As my photo-tableau work evolved, I wanted to see how I could push the operation of camouflage. The result was a series of photographs that further pulled apart the subjectifying operations of photography and portraiture. As I saw that camouflage was a way to create an anonymous subject, I began to trace silhouettes of friends and present them as cardboard cutouts, torsos of head and shoulders sitting for the camera. The silhouettes were also a way to push what photography already does, a flattening of three-dimensional space. In Anonymous Front (2010) I also added the repetition of pattern through spray painted dots, both on the group portrait of silhouettes and the paper room. It’s a strange visual flickering, almost equivalence, between figures and space.
DL: Your camouflage series don’t seem to have much to do, then, with blending into natural environments. Mostly they seem to be staged in the photographic studio with artificial light and bright, even gaudy color. The figure is taken over by the surrounding color fields and even by the materials—paper hangings, shreddings, and so forth—becoming almost a stage prop itself. Sometimes you even stage that integration with the landscape by having the subject seem to vomit out shreds of colored paper, as you mentioned, or be gradually buried in them. And the space becomes very ambiguous and uncertain, both in terms of scale and of depth. Is this something about camouflage that we often forget, that it is not so much about mimicking a natural environment as about dissolving the relation of figure to ground or blurring the edges by which we recognize a figure as standing out against the depth that we call “background”?
GO: My first response is Yes! In my photographs, camouflage isn’t mimicking a natural environment – it’s mimicking a constructed environment. In my work, photography– the frame– is equally about the history of the technical apparatus, as well as a stand-in for larger ideologies that frame, organize, and position subjects in their particular place. Linear perspective creates the organized spatial depth of foreground, middleground, background. In my early photo-tableau works the figures and their edges are driven to interrupt this fixed relationship.
DL: Lately you have been very concerned with the conditions of seeing and of representing seeing in photography. You remarked at the Queer Sites and Sounds symposium that in order for us even to recognize a photograph, there must be a fold, a shift in perspective or dimension. In many of the works you have been exhibiting, the photo is stripped down to the minimal condition of a vertical plane of paper that folds at the bottom to indicate the perspectival shift that designates a floor. You have been incorporating into this stage-like space hand-drawn representations of grids that at once allude to the fundamental perspectival grids that dominated Western art since the Renaissance and yet refuse the geometrical exactitude that we associate with the grid. On the contrary, your grids seem fluid, tentative, exploratory, provisional—anything but a trap for the eye. What do you think these photos reveal about our “ways of seeing” or about your own process as an artist?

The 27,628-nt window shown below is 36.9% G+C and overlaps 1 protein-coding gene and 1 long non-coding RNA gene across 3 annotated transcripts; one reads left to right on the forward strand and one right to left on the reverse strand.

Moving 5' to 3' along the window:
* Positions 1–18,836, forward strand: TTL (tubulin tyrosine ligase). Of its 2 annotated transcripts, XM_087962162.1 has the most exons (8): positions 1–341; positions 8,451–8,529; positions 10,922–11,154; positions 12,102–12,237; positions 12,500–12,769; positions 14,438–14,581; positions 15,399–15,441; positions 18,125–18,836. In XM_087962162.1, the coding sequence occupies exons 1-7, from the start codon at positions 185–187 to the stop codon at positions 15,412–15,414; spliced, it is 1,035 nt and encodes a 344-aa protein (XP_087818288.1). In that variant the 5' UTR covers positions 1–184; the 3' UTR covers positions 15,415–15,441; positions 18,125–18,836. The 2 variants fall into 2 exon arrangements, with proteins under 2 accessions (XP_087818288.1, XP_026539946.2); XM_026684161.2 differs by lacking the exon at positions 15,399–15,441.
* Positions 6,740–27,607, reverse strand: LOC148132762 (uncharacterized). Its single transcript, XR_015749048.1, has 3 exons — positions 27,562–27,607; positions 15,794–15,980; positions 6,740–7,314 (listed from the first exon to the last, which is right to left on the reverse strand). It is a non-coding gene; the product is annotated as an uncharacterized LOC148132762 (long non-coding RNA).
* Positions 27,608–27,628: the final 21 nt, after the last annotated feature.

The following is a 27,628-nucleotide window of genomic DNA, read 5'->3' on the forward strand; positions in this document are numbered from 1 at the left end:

GO: When I am constructing a space or a drawing for the camera– I am keeping in mind the perspective of the camera. But beyond just what happens from 3D to 2D space through a monocular lens, I am always thinking of the construction of photographic space that frames or holds a figure. As I mentioned before, I’m always seeing with a meta way of seeing– the perpetual binary relationship between observer and subject, viewer and recipient of a gaze. How in portraiture, the subject is often the destination or end-point of desire for the eye.
Recently, I presented at the College Art Association in Los Angeles (2018) and I returned to Sarita Echavez See’s book The Decolonized Eye: Filipino-American Art and Performance (2009) and her chapter about Paul Pfeiffer. In this chapter Sarita See eloquently posits the Cartesian Grid as a method of translating space and bodies that is inherently violent, misogynist, and racist. These concepts and realities are articulated in her analysis of Albrecht Dürer’s, “Draughtsman Making a Perspective Drawing of a Woman” (1525), which she calls “a high misogynist moment in the development of one-point perspective and “geometrical optics.” See connects the Cartesian grid of perspective, and for me this is the lineage of the camera, to acts of colonial possession: